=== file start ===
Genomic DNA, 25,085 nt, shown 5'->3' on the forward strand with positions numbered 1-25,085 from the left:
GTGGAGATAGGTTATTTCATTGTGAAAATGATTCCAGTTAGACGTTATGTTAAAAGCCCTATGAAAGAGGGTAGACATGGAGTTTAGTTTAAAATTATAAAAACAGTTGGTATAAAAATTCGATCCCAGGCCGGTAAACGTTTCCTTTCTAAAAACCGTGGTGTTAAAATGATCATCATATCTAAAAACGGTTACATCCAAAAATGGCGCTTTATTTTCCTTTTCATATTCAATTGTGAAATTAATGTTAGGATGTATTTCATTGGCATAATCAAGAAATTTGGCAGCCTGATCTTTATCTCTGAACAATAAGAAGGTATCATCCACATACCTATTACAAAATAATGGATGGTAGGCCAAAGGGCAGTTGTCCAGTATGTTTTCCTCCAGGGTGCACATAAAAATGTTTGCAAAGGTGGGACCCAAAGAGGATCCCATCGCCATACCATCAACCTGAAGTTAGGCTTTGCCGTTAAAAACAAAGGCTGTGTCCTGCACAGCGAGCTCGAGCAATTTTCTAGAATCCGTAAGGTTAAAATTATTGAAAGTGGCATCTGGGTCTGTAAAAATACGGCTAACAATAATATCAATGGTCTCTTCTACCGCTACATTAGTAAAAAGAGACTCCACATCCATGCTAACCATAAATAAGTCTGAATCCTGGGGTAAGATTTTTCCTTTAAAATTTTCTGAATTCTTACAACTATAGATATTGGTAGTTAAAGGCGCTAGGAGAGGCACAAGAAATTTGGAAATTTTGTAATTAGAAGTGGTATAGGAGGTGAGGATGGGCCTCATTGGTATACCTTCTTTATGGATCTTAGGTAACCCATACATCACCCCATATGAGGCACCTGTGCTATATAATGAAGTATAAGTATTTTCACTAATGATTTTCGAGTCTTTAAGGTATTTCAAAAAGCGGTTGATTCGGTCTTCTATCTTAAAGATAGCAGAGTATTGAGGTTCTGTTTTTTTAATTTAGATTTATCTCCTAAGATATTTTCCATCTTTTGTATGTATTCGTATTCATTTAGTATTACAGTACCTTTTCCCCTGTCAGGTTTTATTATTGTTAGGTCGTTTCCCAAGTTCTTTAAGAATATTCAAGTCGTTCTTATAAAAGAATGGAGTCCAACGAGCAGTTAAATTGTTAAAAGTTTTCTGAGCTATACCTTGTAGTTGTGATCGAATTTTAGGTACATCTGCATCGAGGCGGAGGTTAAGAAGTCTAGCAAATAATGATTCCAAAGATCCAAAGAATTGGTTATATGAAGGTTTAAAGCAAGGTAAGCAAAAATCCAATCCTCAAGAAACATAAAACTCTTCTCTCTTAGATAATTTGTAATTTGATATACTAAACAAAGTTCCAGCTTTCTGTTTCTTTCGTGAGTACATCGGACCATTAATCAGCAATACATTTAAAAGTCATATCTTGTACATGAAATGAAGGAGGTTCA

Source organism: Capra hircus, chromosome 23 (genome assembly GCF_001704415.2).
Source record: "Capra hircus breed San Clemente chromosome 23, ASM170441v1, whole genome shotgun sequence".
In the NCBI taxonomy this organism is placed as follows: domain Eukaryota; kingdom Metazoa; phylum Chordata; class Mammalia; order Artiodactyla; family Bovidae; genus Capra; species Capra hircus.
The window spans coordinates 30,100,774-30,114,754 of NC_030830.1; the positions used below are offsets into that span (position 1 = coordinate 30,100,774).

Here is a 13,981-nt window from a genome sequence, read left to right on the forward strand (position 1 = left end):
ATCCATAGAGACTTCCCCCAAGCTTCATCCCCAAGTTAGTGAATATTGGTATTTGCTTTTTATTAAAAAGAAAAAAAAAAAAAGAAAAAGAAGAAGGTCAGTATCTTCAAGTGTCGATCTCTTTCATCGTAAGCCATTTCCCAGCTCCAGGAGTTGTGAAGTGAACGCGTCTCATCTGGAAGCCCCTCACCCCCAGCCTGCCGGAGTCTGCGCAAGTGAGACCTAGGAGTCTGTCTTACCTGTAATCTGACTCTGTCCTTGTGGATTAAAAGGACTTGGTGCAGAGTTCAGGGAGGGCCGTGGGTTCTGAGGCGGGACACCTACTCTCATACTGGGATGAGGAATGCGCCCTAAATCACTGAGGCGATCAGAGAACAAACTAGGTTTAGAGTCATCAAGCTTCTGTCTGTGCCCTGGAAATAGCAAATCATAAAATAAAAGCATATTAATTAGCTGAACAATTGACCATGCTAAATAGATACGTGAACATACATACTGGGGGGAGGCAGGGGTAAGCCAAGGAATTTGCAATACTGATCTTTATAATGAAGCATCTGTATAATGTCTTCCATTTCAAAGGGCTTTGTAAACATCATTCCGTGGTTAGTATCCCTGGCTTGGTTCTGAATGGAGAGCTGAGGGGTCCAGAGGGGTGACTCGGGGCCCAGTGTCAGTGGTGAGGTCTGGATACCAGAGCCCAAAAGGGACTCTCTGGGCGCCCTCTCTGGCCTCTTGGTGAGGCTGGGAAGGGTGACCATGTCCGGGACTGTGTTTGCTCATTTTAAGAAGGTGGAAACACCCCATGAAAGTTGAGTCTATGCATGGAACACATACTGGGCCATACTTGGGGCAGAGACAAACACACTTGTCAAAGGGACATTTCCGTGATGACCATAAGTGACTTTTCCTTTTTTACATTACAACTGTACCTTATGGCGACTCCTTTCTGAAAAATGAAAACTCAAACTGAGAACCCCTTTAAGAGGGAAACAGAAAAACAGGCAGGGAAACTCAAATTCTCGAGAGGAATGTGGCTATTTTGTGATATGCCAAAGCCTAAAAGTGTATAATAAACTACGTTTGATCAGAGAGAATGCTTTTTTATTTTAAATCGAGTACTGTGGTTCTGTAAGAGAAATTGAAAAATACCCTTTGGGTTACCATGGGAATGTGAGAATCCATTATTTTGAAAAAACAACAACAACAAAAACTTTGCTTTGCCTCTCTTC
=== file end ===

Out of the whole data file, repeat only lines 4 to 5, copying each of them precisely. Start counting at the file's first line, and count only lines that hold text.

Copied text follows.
Source record: "Capra hircus breed San Clemente chromosome 23, ASM170441v1, whole genome shotgun sequence".
In the NCBI taxonomy this organism is placed as follows: domain Eukaryota; kingdom Metazoa; phylum Chordata; class Mammalia; order Artiodactyla; family Bovidae; genus Capra; species Capra hircus.